Philippe Geubelle knew early on in his research career that he was going to have to be a team player. It was, he says, a “natural evolution” for a scientist who uses computation to understand materials as diverse as those used in a nanoscale capsule or a future hyper-sonic plane to collaborate extensively with other researchers.
A Professor of Aerospace Engineering at Illinois, Geubelle is a member of the Beckman Institute’s Autonomous Materials Systems group (AMS). He collaborated with fellow AMS members Jeff Moore, Scott White, and Nancy Sottos in their pioneering research into autonomic, or self-healing, materials that was first reported in Nature in 2001. Geubelle is also one of five Institute faculty members who play key roles at the IMPACT Center for the Advancement of MEMS/NEMS VLSI, a DARPA-funded center headquartered at Beckman that promotes development of micro- and nano-electromechanical systems (MEMS and NEMS) for integration with larger systems.
In those efforts, as well as his other current and recent projects, complementary collaborations across disciplines are an essential way of doing research for Geubelle. He does the theorizing and creates computational models while others do the experimenting that tests those theories and the validity of the computer models.
“Throughout my research, direct collaboration with experimentalists has always been a part of it,” Geubelle said. “I rarely write a proposal by myself because of the fact that I strongly believe that working with experimentalists to get some insight as to what kind of model you should use and then to check how good your model is, is absolutely critical.
“I’m lucky that I’ve got quite a number of very good experimentalists to work with here at the U. of I. and at the Beckman Institute in particular I get the chance to work with these people.”
Geubelle is a native of Belgium who got his degree there in mechanical engineering before coming to the United States to earn his M.S. and Ph.D. in aeronautics (with a minor in materials science) at Caltech. Along the way, Geubelle realized his interest in mechanical engineering and aeronautics lay in theory and numbers rather than the experimental side of engineering materials. He said the current trend in the area of solid mechanics, where his research was originally based, is “going more and more toward materials science because that’s where the research is, in novel materials and understanding novel materials, modeling them, understanding why they fail, why they don’t fail.”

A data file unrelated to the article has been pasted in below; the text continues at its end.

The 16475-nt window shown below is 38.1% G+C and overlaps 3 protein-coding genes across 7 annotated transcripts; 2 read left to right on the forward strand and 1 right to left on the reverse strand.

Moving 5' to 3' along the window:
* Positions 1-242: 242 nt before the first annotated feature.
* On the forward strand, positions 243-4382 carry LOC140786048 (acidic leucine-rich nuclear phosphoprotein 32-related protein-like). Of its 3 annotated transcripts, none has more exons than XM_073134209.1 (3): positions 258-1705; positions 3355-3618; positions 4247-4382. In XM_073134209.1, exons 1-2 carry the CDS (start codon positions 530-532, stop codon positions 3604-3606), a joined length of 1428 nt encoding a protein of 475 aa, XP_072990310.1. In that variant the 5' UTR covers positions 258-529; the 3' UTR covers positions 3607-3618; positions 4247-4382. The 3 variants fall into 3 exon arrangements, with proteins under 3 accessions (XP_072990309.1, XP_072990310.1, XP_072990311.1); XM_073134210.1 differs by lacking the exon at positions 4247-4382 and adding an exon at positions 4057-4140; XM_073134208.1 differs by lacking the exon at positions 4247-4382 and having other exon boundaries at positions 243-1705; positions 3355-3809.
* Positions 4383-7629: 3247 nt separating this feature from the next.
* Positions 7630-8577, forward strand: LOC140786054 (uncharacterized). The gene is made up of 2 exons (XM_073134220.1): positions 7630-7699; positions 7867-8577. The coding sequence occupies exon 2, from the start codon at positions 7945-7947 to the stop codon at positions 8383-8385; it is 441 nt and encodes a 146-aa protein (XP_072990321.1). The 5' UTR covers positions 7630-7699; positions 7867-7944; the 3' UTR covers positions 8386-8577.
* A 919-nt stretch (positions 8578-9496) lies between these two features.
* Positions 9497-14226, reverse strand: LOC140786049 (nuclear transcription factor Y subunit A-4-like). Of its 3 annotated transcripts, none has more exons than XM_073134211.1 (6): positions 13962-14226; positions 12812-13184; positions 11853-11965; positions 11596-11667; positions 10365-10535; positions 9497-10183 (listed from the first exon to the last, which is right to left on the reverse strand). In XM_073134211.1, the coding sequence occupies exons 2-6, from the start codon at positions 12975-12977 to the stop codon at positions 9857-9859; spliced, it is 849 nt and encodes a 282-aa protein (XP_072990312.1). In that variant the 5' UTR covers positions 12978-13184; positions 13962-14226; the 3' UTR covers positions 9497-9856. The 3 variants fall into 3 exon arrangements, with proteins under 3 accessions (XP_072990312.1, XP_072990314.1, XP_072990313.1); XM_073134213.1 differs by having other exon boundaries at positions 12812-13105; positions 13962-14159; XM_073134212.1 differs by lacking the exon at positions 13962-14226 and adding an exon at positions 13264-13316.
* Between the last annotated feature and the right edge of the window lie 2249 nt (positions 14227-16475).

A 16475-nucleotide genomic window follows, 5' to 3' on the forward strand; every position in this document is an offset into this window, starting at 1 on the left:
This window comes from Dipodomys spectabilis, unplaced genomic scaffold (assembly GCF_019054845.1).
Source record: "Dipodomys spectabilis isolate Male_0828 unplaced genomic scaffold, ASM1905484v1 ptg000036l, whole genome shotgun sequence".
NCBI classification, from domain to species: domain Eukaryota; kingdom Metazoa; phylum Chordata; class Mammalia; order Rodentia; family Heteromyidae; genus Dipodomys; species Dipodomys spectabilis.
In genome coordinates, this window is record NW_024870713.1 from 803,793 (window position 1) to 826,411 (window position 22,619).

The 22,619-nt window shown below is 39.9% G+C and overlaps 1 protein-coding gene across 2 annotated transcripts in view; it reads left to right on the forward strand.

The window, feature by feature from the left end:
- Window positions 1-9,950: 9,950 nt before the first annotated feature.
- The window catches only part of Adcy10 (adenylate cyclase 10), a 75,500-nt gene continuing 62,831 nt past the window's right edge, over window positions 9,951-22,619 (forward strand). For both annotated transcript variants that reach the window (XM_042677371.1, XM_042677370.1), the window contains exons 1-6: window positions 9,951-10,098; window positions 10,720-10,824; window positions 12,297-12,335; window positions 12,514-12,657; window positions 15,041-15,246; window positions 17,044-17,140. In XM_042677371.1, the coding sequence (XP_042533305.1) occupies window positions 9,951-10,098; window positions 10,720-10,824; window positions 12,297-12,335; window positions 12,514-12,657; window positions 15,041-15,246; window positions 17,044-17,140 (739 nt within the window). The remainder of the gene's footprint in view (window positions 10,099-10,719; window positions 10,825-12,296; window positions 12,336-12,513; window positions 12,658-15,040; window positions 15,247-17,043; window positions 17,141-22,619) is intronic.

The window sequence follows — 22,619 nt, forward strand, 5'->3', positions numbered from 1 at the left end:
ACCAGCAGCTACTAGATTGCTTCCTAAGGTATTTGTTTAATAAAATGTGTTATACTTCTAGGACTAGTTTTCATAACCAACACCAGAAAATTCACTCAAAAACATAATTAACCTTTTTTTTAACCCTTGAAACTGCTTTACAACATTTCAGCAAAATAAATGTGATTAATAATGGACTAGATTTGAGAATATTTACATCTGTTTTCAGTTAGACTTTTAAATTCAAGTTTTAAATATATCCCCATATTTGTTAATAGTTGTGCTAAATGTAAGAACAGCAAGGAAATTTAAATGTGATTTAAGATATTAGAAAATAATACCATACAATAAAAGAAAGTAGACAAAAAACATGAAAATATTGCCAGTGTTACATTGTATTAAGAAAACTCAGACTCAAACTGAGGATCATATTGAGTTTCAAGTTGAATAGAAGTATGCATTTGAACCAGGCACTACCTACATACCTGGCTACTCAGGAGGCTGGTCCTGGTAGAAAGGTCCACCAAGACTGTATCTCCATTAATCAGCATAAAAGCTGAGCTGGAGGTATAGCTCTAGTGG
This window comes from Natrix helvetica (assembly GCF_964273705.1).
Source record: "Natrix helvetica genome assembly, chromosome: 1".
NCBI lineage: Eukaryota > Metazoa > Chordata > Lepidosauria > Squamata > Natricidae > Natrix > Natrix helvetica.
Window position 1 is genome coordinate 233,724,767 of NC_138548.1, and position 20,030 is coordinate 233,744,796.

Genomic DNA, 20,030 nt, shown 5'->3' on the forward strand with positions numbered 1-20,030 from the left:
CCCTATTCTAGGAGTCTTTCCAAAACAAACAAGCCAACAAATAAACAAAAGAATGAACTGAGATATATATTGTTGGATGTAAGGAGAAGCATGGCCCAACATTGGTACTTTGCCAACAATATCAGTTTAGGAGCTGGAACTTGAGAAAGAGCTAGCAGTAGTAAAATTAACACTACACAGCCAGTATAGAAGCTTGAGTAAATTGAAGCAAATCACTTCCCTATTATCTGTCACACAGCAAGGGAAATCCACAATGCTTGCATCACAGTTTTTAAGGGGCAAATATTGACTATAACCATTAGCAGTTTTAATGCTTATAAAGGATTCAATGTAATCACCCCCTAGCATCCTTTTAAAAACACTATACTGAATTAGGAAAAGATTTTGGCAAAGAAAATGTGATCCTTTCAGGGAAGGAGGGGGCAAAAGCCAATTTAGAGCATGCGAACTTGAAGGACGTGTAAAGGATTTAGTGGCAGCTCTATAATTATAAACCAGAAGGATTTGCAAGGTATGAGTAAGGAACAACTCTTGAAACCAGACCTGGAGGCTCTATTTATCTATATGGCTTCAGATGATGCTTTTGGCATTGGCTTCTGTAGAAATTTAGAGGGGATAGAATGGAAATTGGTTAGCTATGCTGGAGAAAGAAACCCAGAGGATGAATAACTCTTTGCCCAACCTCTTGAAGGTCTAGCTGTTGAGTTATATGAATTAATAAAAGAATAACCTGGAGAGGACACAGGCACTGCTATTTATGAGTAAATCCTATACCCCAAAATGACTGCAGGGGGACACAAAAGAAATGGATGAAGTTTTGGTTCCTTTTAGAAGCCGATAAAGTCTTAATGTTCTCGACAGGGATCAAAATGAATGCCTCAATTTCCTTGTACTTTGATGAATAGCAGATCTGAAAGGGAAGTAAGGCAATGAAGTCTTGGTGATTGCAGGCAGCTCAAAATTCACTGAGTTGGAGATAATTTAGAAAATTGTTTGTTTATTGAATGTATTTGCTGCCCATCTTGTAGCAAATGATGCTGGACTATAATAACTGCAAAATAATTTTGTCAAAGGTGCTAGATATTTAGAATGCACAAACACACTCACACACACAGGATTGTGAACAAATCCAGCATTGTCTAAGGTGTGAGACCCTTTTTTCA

Geubelle’s list of research interests on his home page include topics such as theoretical and computational solid mechanics, multiscale modeling of complex materials, and computational design of novel autonomic materials. He sums up his work this way: “I use theoretical and numerical tools to simulate the behavior of complex materials going down to very small scales.”
Two of his biggest projects – the IMPACT Center and the self-healing materials research line – are the type of efforts that could pay off with real-world solutions to problems. The Center is geared toward making devices like radio frequency switches much more reliable and the autonomic materials work could result in products like self-healing coating additives for preventing catastrophic failures on large-scale systems like airplanes or bridges.
It was the self-healing project that brought Geubelle to Beckman and got him headed down a truly interdisciplinary research path.
“Scott, Nancy and I started the discussion early on and got a very small grant,” Geubelle said. “Then we added a much more multidisciplinary aspect to that with chemistry and materials science. That’s when this was moved to Beckman and my involvement with the Beckman Institute started.”
Geubelle said his role in the self-healing collaboration was “to try and do some of the modeling aspects, to try to understand how we could achieve an extension of the fatigue life of these materials. Could we actually predict how much longer the structure would survive thanks to this self-healing capability, or try to understand how a crack interacts with one of these microcapsules, whether it is attracted by it or not.”
After successfully demonstrating the original self-healing concept, the group is now working on a self-healing microvascular system, which Geubelle describes as next generation research in this area.
“With the microvascular system, (my work) is more to use computational tools to design these materials, to optimize the microvascular network that these materials will have,” he said.
At the IMPACT Center his role is once again to use computational tools, this time to test designs for and the reliability of, micro- and nano-electromechanical systems. Geubelle said current MEMS/NEMS computational design applications don’t account for time dependence of the material properties of these systems, making it difficult to understand degradation problems such as creep, which is the deformation that happens to a material after it is subjected to factors such as high cyclic loading and high temperature.